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Dapper for a cause

Motorcyclists ride in Audubon to support health causes

Nearly 60 men and women took to the streets of Audubon dressed in dapper attire and riding motorcycles in a local version of the Distinguished Gentleman’s Ride on May 21.

 According to its website, the ride – held internationally on the same May date – originated in Sydney Australia in 2012, with 3,000 dressed up riders who sought  to “positively represent the global motorcycling community.” The local ride was sponsored by the South Jersey-Audubon chapter of the Distinguished Gentleman’s Ride. 

The organization has grown from supporting prostate and testicular cancer research to including support for suicide prevention and men’s mental health programs. In 2016, it began a partnership with the Movember charity, best known for its Mustache Movember campaign when men grow their facial hair during the month of November for the same causes.

The South Jersey-Audubon branch of the Distinguished Gentleman’s Ride got its start in Haddonfield in 2017 and moved to Audubon as crowds grew. This year’s ride – when families and children who come to watch can also dress in classy attire – was organized by Moorestown resident David Burris, Westmont resident Jamison Dellis and Haddonfield resident Greg Dembs.

The event had the support of the Brown Dog Cafe and Red White Brew Beer Company in Audubon, Hardtop Garage in Pennsauken, Maurizio’s Bistro in Moorestown, and Ends of the Earth Cigar Shop in Haddonfield.

“The purpose of the ride, everyone’s all dappered up on these cool classic and modern-classic motorcycles, and the idea is to make a spectacle, so people ask, ‘What’s going on over there?’” Burris explained.

“The ride is typically limited to around 25 miles, and ideally, you’re riding on roads 25 to 40 miles per hour,’’ he added. “It’s not a race, more of a parade type of  thing.”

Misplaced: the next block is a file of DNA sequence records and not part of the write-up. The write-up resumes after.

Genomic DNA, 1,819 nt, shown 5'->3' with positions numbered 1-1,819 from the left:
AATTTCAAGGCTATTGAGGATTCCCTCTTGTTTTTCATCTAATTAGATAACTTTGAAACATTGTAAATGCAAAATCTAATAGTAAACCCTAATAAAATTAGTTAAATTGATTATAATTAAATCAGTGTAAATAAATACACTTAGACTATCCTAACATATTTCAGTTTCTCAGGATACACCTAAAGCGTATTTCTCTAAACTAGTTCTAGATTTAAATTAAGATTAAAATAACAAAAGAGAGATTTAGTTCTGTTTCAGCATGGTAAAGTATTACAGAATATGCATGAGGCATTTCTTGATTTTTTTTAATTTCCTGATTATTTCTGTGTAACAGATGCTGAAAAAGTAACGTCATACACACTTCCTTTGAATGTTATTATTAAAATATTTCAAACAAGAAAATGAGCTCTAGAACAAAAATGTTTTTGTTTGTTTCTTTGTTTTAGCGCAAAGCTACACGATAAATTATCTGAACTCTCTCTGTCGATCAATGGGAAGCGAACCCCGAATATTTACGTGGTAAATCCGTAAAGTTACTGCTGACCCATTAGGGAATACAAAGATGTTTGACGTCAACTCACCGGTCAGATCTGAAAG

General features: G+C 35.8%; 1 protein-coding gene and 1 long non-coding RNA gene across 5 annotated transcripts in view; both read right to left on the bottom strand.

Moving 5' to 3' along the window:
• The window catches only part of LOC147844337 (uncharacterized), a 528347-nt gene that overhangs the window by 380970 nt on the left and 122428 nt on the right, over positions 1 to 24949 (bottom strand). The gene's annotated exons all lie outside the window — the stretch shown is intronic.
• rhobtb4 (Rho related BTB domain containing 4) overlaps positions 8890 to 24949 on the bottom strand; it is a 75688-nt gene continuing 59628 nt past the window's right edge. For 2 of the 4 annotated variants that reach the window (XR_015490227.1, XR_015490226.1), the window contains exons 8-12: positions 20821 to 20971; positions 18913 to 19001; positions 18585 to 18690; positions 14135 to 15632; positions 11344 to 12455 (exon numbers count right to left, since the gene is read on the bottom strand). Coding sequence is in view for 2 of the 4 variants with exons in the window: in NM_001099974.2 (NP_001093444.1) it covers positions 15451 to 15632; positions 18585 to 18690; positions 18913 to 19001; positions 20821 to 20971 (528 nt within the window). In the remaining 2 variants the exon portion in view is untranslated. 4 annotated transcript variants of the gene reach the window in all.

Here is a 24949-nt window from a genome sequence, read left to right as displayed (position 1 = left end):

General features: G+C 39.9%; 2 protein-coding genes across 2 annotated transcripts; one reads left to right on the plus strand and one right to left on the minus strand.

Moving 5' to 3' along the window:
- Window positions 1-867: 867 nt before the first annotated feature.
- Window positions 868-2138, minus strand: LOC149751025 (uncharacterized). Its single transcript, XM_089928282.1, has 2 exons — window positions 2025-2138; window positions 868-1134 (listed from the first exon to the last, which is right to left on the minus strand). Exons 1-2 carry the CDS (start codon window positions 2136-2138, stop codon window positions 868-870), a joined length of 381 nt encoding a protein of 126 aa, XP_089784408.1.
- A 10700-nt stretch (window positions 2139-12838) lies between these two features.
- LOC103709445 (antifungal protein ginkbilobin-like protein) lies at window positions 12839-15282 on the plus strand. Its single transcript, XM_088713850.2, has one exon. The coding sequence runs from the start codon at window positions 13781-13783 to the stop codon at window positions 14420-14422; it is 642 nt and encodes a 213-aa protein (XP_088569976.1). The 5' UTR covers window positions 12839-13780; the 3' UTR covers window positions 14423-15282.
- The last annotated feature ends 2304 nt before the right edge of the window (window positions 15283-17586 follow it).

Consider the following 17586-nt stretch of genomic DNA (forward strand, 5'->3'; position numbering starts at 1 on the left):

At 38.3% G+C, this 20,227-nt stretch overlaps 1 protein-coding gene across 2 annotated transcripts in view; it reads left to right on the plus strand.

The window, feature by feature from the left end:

Burris noted why the event was so important to him.

“I grew up riding four-wheelers and dirt bikes and that kind of fun stuff, and me and my brother enjoyed doing that together,” he recalled of his late brother, who committed suicide. 

“He’s older than me; he rode motorcycles in college and after college, and when I graduated college, we picked out a motorcycle together for him,” Burris added. “I  helped him shop for it and he wound up taking his life later that year.”

More than a decade later – after getting involved in 2018 – Burris still uses the motorcycle the brothers picked together for the Distinguished Gentleman’s Ride.

“It’s pretty emotional, and it’s difficult for the people going through the mental-health issues and suicide,” he acknowledged. “Whether it’s attempts or it’s successful, and also for the survivors who are friends and family left in the wake of that (suicide), it’s difficult for everyone.”

Burris reflected on how mental health and suicide have been exacerbated by  isolation during COVID, and when he speaks, he urges those who’ve lost a loved one to suicide to get help for themselves.

“If you’re someone who experienced a loss to suicide, it’s something you need to process and do in a healthy way, so it doesn’t potentially weigh you down,” Burris pointed out. “It’s not forgetting, it’s not letting go of someone, but it’s letting go of what you feel is your guilt or your responsibility.”

With 58 riders, the Audubon ride raised $20,135 for Movember; nationwide, $2.5 million was raised by 13,805 riders.

To learn more about the Distinguished Gentleman’s Ride, visit https://www.gentlemansride.com/


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